two straps, each fastened by a first fastener to said first part at a position at substantially the same height as and not behind a position in said boot element at which the ankle will be located, each strap being adapted to cross in front of the ankle and encircle the foot;
wherein said boot element further comprises two second fasteners and wherein each of said straps has a length so that it passes from said first fastener forwardly and diagonally downwardly across the top of the foot down and under the metatarsal region of the foot and diagonally backwards and upwards to one of said second fasteners; and
wherein said second fasteners are located in a region extending between levels above and below said first fastener and rearwardly of said first fastener.
9. The foot and ankle support of claim 8, wherein free ends of said straps comprise areas of hook-and-loop material and said region comprises hook-and-loop material.
10. A foot and ankle support comprising:
a boot element with a first part shaped and positioned to embrace a user's leg at least at and above the ankle and a second part shaped and positioned to embrace the user's foot in front of the ankle;
two straps, each fastened by a first fastener to said first part at a position at substantially the same height as and not behind a position in said boot element at which the ankle will be located, each strap being adapted to cross in front of the ankle and encircle the foot; and
a stiff shell having first and second upright members joined by an integral third member, said first and second members being shaped and dimensioned to fit over said first part of said boot element and being held in place by said straps to extend part way up opposite sides of a leg.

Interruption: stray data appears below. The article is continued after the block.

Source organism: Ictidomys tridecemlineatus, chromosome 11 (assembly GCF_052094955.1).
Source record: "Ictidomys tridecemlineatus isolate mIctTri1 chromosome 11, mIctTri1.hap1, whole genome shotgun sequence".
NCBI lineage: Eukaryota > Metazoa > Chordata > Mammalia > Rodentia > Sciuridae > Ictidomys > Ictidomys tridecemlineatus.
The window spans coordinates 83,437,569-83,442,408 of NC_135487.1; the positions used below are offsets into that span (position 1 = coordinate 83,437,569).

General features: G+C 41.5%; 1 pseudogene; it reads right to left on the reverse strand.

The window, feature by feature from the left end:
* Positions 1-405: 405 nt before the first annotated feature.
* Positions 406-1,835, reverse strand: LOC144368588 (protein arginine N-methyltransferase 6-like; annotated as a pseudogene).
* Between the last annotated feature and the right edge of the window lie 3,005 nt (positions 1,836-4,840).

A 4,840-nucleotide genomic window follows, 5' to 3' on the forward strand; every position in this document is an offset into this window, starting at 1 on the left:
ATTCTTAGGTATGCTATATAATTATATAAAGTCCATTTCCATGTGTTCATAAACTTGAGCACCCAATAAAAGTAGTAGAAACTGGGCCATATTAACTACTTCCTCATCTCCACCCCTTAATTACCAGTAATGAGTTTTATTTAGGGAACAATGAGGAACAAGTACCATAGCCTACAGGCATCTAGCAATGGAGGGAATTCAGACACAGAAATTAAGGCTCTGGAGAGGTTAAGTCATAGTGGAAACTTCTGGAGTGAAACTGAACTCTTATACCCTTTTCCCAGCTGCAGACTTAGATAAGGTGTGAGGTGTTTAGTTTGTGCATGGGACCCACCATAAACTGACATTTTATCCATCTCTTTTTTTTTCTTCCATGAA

11. The foot and ankle support of claim 10, wherein said third member is at a rear of said shell.
12. The foot and ankle support of claim 10, wherein said third member is at the top of said first and second members and there is a gap between said first and second members in the region of the Achilles tendon.
Description
BRIEF DESCRIPTION OF THE DRAWINGS

Various embodiments of the invention are described, by way of example only, with reference to the accompanying drawings, in which:

FIG. 1 is a perspective view of a foot and ankle support according to the invention,

FIG. 2 is a different perspective view of the support shown in FIG. 1,

FIG. 3 is a perspective view of FIG. 2 when fastened, and

FIG. 4 is a rear perspective view of another foot and ankle support according to the invention.

DESCRIPTION

In FIGS. 1 and 2, a foot and ankle support 10 includes a boot 11 of soft material such as neoprene-based material or the like. The boot 11 is shown unfastened and has a main body 12 with a fastened-in front panel 13.

A first flap 14 is fastened along an edge 15 of the flap 14 to the body 12. The outer face 16 of the flap 14 is covered with hook-and-loop type fastener material. A second flap 17 is fastened along an edge 18 of the flap 17 to the body 12. The inner face 19 of the flap 17 is covered with hook-and-loop type fastener material, complementary to that on the face 16 of the flap 14. Alternatively other adjustable fasteners such as hooks and eyes could be used.

When the flaps 14, 17 are undone, a user's foot is inserted down and through the support 10 until the fore-foot and heel protrude through apertures 20, 21 respectively. The flap 14 is then folded flat onto the panel 13 and the flap 17 is pulled to tension the somewhat elastic material of the boot 11. The flap 17 is then laid over and onto the flap 14, thereby retaining the tension in the boot material and fastening the boot 11 firmly on the foot. The fastening such as hook and loop type fastening material allows a secure attachment between flaps 14 and 17 whilst allowing a wide range of adjustment.